According to the Workplace Bullying Institute, bullying at work means “repeated, health-harming mistreatment of a person by one or more perpetrators. It is abusive conduct that is: threatening, humiliating, or intimidating, or work interference or sabotage which prevents work from getting done, or verbal abuse.” The organization further notes, “it is driven by the bully’s or perpetrator’s need to control the targeted individual.”
A study by Career Builder identifies bullies as peers (46%) as well as managers (45%) and sometimes even higher-ups in the organization (25%). Researchers have documented significant consequences of being bullied at work such as sleeplessness, ulcers, severe mood swings, anxiety, panic attacks, clinical depression, migraine headaches, relapse of previously controlled addictions and even post-traumatic stress disorder.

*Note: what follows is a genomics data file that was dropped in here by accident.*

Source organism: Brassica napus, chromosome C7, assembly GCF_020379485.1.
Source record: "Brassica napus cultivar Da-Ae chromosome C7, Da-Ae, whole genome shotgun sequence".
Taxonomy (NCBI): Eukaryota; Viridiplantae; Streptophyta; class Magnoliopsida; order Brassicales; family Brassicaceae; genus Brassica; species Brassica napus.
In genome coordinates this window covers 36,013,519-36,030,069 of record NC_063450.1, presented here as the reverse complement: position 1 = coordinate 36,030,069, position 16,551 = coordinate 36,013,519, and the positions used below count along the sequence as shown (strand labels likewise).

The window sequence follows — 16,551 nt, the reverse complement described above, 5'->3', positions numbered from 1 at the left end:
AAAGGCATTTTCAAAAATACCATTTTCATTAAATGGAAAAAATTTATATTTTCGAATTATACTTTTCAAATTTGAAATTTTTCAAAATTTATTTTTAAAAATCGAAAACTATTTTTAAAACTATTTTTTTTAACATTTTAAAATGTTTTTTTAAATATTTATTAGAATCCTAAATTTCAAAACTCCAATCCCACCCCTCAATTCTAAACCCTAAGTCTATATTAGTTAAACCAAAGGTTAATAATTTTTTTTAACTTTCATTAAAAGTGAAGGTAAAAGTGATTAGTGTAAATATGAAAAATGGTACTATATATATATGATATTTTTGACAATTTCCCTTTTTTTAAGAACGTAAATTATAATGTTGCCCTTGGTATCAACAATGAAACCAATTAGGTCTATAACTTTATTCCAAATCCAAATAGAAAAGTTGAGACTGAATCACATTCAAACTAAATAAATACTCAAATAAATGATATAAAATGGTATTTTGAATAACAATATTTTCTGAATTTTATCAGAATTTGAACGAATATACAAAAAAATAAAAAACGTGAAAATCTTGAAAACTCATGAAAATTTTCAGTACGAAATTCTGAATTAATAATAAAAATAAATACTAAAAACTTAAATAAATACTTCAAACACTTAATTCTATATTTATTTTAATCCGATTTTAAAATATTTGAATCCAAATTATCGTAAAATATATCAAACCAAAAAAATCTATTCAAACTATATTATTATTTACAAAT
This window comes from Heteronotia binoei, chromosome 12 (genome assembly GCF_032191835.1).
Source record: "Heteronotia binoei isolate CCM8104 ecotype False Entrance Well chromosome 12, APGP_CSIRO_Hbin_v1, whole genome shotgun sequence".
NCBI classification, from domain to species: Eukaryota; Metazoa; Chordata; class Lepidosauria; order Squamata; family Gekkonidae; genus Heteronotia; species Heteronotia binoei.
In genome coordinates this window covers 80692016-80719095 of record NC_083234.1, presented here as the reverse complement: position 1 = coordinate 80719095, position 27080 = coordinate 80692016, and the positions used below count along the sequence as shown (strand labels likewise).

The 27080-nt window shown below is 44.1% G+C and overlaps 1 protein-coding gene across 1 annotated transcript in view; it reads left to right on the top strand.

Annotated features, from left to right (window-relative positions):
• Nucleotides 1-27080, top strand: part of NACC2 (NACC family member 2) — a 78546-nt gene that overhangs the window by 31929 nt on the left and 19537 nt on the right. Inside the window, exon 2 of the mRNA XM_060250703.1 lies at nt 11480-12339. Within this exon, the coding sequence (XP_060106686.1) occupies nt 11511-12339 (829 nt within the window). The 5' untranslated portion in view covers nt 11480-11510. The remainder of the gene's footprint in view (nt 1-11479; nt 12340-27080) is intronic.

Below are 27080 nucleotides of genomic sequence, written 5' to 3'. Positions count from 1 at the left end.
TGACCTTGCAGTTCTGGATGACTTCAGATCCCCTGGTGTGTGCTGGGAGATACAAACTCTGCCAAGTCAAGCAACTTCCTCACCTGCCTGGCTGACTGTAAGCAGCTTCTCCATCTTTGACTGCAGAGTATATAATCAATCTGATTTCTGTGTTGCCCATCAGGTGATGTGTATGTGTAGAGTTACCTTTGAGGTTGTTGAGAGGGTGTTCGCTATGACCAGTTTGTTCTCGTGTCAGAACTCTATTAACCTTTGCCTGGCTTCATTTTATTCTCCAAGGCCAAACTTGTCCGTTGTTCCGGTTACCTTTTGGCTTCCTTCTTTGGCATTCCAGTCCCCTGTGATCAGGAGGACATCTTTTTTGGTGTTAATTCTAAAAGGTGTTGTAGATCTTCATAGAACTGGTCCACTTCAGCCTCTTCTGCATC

There are also serious outcomes for employers, including declines in employee morale and productivity, and increased healthcare costs.
We may think that only “weaklings” get bullied at work, but that is only part of the picture. “Strong” people who are highly intelligent, well-liked and socially acceptable can also get bullied. Some people may be targeted because they are seen as threats to the perpetrators: A co-worker bullies you because you are closer to the boss or you are more knowledgeable or skilled and your co-worker is jealous of you. You may not even know you are being bullied until you start to suffer some of the effects. Read more